Higher prices are everywhere, including home prices. According to October’s Consumer Price Index (CPI) the cost of shelter increased +0.5% in October.
Rising Inflation Spurring Higher Prices for Everything, Including Housing
Just like everything else, home prices increased +0.5% in October, according to the Consumer Price Index (CPI).
George Ratiu, manager of economic research with Realtor.com, said, “With inflation rising so aggressively and the fact that people’s salaries and weekly income are not rising at the same rate, we end up with less discretionary money to spend each month.”
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What Does Rising Inflation Mean for Home Buyers?
Ratiu thinks that home buyers may have to lower their home buying budgets.
Why? Because rising inflation means that everyone will have less money to spend on everything since everyone is paying higher prices for everything. Also, mortgage rates are climbing incrementally. According to a Realtor.com analysis, buyers of median priced homes are right now spending +$160/month more on their monthly mortgage payments than they did one year ago.
And Ratiu believe those mortgage rates will continue to rise. Ratiu said, “Generally as we see inflation go higher, we are going to see mortgage rates go higher…”
Remember, it’s the job of the Federal Reserve to adjust interest rates as a way to either jack up or cool down the economy. When the pandemic hit in April 2020, the Fed lowered interest rates in hopes of jacking up the economy. Now that the economy is improving and inflation is raging, the Fed is incrementally raising interest rates in hopes of cooling down the economy and reining in inflation.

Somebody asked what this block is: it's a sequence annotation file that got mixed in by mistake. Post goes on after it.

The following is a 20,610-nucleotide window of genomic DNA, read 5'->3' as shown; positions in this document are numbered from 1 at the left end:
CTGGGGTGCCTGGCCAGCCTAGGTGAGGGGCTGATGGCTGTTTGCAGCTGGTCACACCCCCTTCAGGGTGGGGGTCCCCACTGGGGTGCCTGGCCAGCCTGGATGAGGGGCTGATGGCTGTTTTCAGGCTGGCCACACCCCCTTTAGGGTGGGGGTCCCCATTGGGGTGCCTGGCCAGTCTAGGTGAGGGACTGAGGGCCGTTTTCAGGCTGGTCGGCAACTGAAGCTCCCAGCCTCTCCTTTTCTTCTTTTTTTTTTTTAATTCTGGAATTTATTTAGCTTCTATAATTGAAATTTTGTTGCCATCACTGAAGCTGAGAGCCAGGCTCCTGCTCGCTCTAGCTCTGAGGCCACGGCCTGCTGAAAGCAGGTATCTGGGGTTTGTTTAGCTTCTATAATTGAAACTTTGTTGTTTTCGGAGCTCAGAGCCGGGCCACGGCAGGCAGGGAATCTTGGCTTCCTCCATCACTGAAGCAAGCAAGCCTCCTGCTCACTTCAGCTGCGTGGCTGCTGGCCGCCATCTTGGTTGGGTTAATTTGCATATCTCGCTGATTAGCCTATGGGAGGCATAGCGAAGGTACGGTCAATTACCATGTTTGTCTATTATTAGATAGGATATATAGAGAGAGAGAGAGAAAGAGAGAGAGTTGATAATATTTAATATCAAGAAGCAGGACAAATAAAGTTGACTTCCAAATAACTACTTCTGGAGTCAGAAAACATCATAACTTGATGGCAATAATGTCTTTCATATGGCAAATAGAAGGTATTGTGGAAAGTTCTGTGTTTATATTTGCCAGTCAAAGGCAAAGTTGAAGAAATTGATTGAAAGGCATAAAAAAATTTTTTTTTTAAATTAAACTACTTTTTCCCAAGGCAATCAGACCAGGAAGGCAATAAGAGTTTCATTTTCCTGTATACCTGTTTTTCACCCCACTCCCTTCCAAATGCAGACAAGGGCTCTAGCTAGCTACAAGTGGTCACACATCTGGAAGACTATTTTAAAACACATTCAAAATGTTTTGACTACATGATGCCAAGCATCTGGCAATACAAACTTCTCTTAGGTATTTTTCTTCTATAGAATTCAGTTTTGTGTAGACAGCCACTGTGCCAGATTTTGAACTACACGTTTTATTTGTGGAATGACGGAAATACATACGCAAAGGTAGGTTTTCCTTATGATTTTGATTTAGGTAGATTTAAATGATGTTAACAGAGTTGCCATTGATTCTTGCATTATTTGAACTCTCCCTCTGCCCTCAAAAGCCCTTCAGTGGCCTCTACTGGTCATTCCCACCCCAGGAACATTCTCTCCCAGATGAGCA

Home Ownership Historically Seen as Hedge Against Inflation
Homeowners with fixed mortgages know what their monthly mortgage payment is for the present and into the future, regardless of inflation.
Renters do not have such certainty. Most recently, single-family rent growth skyrocketed +10.2% nationally, according to CoreLogic.
Jeff Tucker, senior economist with Zillow, said, “Homes are expensive now…but for most people the comparison that is most important is how the cost of home ownership is going to compare to the cost or renting.”
Tucker believes that broader inflation could well impact rent prices even more than it already has. Tucker said, “If wages are rising of if the cost of building materials and appliance and light bulbs and paint is rising, all of these to some extent will flow into the cost of maintaining and building rental homes.”
Is It Better To Own a Home or Rent Now?
Ratiu said, as any good economist would say, it all depends upon each potential buyer/renter’s personal situation.
If a potential buyer intends to stay in a home she is considering buying for at least three to five years, Ratiu said it makes sense for her to buy now…especially since mortgage rates are relatively low, though incrementally rising. If not intending to stay in the house for at least three to five years, she ought to consider renting.
Tucker added that now through mid -January, there are fewer competing buyers…a big factor in a housing market with stark inventory. Tucker also pointed out that now through mid-January, potential buyers “…are likely to get some of the best bargains of the year.”
Thanks to CNBC, Realtor.com and Zillow.